On second thought, maybe it’s better for women to shoulder this burden. You guys would just be insufferable.
BEN: I can’t believe we gave you people the right to vote. What in the hell were we thinking? By your own admission, you lose all control of your gray matter and abandon all rational thought during this biological process. What if it strikes you on election day?! That would mean at least, oh, 12 to 15 percent of all women of voting age could be menstruating on Nov. 7. That percentage could make a huge difference! Good God, we could end up with George W. Bush for president! Or, even worse, Al Gore!
It’s comforting to know that women think their behavior during “the curse” is just as strange as we do. I realize that you think about the way you’re acting and shake your heads in amazement later, but just try to imagine what we’re dealing with. One day, we’re relating to this perfectly engaging, reasonable person; the next day, we’re confronted with a wildly erratic creature who is one moment deconstructing every mistake we’ve made, then begging to cuddle the next. Perhaps the Native Americans had a good thing going back in the old days, when women were sequestered in a tent for three or four days till the whole thing had passed. Maybe, if we took a more modern approach to this idea, it would be a fair trade-off: You gals get the burden of ovulation and childbirth, and in exchange you automatically get three sick days every month at work. I wouldn’t argue with that.
But no man should ever complain. Or no woman, for that matter. Because unless you’re trying to have kids, this unpleasant little monthly event can be a big sigh of relief every time it comes. At the same time, you’ve got to excuse us tripods for being a little timid about it when it does arrive. Remember that no matter how hard we try, we just can’t imagine what it’s like to have this happen. All I know is that if I woke up one morning and blood was oozing from my crotch, I would totally freak out. I admit it: I’m a big wuss.
Actually, I’m not that squeamish about menstruation. When I was a kid, I got caught investigating my mother’s tampons. I was young, I was bored, and I was fooling around in her stuff. Jumping upon this as a perfect sex-ed moment, she took it out and ran water over it while she explained to me its purpose. I’m not really sure if I heard her, because once that thing started expanding, I thought it was the coolest thing I’d ever seenlike one of those foam blow-up animals you get in a box of cereal. Of course, I’ve learned since that women don’t think it’s particularly all that neat. One thing I did learn that day, though, was that there definitely is a difference between being a boy and being a girl. And sometimes you have to wonder if a lot of men ever figure that out. In our little bubble of ignorance, we like to forget that there’s a whole different set of biological rules going on when we’re dealing with the opposite sex.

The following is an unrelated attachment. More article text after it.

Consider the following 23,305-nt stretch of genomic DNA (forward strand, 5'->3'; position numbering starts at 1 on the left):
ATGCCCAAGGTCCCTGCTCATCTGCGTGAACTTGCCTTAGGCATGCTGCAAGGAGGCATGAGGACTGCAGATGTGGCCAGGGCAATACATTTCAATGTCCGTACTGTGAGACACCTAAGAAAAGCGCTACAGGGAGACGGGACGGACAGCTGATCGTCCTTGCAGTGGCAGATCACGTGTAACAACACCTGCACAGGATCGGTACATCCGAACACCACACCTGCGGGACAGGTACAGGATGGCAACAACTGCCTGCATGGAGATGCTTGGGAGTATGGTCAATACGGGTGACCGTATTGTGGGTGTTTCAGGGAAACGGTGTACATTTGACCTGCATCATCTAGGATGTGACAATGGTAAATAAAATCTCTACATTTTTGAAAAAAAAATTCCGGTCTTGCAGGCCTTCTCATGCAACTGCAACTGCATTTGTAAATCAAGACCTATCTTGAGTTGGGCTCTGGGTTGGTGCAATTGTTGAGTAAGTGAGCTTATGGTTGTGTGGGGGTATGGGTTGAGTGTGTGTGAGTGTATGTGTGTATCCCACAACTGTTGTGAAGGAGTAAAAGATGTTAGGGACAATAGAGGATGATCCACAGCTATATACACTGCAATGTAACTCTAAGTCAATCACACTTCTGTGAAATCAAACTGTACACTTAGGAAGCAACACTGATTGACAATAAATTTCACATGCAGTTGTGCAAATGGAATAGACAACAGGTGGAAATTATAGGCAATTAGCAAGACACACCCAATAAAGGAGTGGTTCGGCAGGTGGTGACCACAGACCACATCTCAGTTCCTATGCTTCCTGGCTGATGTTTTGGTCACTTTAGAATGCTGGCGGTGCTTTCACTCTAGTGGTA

When Danny says things would be different if men had to go through this, she’s absolutely right. We expect you to handle everything and just deal with it like nothing’s going on, but we sure as hell wouldn’t act that way ourselves. So be aware, guys. When she unexpectedly rips your head off for nothing, just smile. Don’t think “bitch” and argue with her. More than likely, she knows she’s being weird and will make it up to you later. And another thing: Tampons and maxipads should be free. Nobody should be forced to pay for something she has no control over and wouldn’t deal with if she had the choice. They should be handed out at the gynecologist’s office, like that free toothbrush you get at the end of a dental cleaning.